Decked out in lab coats and goggles, a group of middle school students at Braden River Middle School was focused on discovering the contents of a dead man’s stomach Thursday morning.
The activity — which did not include an actual dead body — was one of several morbidly wonderful experiments that students in Creativity Camp’s CSI-Forensics Camp were completing during their week as crime scene investigators.
On Wednesday, they analyzed blood splatters.
Creativity Camps debuted in Manatee County this summer. The programs are marketed as high-end educational experiences, targeting children with parents willing to pay on average $400 per week. A California-based camp that brings in more than $20 million annually is the model for camp organizers.
Given Creativity Camp’s lofty fiscal goals, its parent organization may be surprising: Take Stock in Children of Manatee County — the non-profit providing mentors and college scholarships to the county’s neediest children.
Take Stock established the for-profit LLC Creativity Camps in April as a way to generate more revenue for the non-profit. It is a path most famously paved by the Girl Scouts of America, whose for-profit cookie-selling business provides the non-profit scouting organization with millions in annual funding.
“The Take Stock board was struggling with how to get to the budget level we want. They raised the question of, ‘Why can’t we create a business,’ ” said Len Brzozowski, a semi-retired entrepreneur who helped launch Creativity Camps.
The board assembled a team of educators and entrepreneurs who began brainstorming how to earn money. After deciding to begin a camp, the group solicited proposals from 12 teachers and then narrowed those down to eight and posted them to Take Stock’s web page. The three that generated the most interest — measured via clicks — got the green light. In addition to the CSI camp, Creativity Camps is running a graphic novel writing camp at Braden River Elementary and a robotics camp at Lakewood Ranch High School.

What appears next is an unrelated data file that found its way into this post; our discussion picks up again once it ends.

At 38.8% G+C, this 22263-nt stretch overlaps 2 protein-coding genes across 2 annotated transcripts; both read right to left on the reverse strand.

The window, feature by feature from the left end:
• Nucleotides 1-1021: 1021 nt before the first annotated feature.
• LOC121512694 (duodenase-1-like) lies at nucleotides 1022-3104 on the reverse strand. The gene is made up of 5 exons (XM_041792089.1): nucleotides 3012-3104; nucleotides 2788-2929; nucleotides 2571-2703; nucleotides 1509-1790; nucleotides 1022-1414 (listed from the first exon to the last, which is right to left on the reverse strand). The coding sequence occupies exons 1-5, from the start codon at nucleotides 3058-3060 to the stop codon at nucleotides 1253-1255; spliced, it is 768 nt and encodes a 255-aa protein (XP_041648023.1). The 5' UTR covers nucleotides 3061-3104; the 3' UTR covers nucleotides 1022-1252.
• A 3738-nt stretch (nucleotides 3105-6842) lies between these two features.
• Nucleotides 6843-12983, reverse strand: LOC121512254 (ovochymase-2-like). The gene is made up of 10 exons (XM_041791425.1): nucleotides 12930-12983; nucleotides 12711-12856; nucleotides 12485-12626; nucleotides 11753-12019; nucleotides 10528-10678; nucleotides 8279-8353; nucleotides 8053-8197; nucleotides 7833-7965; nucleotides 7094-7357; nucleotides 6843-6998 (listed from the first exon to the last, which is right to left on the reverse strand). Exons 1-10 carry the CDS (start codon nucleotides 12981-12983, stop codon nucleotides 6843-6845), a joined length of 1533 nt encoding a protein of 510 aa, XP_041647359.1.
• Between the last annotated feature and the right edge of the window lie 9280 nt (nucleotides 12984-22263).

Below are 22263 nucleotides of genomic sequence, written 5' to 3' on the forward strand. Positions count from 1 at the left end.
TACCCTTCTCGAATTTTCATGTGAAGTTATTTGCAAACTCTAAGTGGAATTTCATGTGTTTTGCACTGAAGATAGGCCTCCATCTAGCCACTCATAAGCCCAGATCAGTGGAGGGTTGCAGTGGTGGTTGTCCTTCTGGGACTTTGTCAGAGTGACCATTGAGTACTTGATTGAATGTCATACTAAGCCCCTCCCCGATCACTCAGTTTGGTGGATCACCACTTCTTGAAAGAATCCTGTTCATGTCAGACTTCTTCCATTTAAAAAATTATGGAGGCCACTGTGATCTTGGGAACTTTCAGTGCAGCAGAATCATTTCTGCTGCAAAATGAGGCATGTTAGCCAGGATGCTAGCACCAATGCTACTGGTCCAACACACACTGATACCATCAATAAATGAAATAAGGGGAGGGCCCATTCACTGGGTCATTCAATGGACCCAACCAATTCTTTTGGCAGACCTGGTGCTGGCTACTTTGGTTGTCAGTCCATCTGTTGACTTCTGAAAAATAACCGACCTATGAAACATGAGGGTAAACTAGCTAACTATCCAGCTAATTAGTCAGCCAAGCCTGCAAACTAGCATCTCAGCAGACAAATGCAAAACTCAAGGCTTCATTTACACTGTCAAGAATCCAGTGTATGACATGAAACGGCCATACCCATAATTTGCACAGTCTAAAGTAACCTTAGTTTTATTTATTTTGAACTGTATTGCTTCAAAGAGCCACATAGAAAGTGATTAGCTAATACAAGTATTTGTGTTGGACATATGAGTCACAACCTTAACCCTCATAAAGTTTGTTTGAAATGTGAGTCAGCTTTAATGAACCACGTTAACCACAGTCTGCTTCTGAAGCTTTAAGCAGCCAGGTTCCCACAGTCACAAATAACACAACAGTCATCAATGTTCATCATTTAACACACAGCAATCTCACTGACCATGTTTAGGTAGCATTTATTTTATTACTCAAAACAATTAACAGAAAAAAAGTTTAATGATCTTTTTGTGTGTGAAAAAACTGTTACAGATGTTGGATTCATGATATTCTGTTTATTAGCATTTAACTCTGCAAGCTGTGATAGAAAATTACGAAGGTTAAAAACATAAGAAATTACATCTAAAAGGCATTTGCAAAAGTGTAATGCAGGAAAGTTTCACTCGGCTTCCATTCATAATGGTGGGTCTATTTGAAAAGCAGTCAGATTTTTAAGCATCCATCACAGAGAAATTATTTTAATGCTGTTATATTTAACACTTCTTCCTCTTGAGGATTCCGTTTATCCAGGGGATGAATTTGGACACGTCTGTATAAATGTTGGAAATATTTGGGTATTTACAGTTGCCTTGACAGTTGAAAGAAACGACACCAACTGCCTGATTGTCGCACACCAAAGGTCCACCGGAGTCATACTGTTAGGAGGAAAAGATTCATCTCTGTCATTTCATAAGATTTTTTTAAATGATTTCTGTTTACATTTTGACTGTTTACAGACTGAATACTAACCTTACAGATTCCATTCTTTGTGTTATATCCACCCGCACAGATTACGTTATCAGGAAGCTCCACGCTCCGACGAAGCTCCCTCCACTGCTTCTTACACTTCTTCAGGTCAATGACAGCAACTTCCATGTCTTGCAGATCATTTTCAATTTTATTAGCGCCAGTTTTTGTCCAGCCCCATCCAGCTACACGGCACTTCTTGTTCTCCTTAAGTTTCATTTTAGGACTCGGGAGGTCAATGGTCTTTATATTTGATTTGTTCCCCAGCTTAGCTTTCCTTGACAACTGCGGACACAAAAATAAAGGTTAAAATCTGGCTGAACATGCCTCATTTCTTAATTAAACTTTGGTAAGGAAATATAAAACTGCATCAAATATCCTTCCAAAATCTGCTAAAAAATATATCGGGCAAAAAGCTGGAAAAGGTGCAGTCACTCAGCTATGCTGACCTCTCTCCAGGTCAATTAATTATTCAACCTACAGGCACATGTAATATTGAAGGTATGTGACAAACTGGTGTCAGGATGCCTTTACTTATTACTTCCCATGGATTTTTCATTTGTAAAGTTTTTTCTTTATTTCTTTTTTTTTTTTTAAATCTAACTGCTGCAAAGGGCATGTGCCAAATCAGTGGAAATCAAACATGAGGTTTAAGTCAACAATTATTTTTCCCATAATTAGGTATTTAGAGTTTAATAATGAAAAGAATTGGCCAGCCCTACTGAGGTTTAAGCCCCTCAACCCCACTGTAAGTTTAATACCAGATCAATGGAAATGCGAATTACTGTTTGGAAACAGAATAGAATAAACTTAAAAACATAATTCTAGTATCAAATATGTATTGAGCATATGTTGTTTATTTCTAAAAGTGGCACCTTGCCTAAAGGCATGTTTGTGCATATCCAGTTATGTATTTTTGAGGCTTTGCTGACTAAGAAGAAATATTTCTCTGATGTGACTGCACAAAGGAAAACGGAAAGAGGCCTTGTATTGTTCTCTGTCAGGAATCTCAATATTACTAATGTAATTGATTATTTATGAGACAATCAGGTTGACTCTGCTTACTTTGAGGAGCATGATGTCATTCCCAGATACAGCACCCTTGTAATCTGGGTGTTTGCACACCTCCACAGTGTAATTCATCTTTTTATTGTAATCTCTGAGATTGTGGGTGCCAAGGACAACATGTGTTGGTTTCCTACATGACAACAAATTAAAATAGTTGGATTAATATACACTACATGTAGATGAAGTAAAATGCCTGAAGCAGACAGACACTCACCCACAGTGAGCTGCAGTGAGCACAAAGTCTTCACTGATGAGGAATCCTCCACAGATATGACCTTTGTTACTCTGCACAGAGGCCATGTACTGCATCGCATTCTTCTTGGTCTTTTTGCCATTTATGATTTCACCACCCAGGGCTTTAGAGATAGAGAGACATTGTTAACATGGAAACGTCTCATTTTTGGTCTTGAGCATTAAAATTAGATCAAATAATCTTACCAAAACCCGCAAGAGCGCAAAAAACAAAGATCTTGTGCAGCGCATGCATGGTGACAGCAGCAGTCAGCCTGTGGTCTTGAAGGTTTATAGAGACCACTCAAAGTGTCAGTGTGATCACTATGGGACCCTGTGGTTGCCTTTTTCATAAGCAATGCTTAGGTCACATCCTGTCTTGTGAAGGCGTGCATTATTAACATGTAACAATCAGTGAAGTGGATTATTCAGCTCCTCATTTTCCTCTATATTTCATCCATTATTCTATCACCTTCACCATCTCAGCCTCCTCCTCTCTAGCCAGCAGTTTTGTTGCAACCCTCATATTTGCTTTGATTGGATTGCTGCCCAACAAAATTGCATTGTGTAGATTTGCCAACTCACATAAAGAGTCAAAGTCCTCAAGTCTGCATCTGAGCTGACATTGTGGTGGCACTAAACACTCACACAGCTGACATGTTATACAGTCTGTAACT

This summer’s camps are a pilot program, designed to just break even, but Creativity Camps’ leaders hope to hire a full-time staff and begin offering premier programming as early as Christmas break. The camps are led by teachers, many who said they relished the chance to engage students with hands-on activities that made learning fun.
“You just don’t have time to do this in the regular curriculum,” said Jennifer Hall, a Braden River Middle School teacher leading the CSI camp. “This is what makes a kid like science.”
At Braden River Elementary, students in the graphic novel camp were working diligently on their novels. Katie McCollum, a fifth grade teacher leading the program, said students had spent all week developing their plot and characters, and many were eager to share their ideas as their story came together.
“It’s designed to reinforce the writing process, in a fun way,” McCollum said. “It’s very interactive, very hands on.”
While summer camps may seem like a natural fit for a non-profit helping needy children, the team tasked with creating a for-profit business considered buying and refurbishing apartments for college students or starting a college application coaching company. They even considered starting a company that reclaimed lost financial assets.
Brzozowski said they eventually settled on summer camps because they were scalable and profitable. He said the the majority of revenue would go straight to Take Stock, except for what was necessary to grow the business.
And, the camps gelled with Take Stock’s central mission of expanding educational opportunities.
“We are trying to teach the innovator mindset,” Brzozowski said. “Why in the heck can't the next Elon Musk or Mark Zuckerberg come from Manatee County?”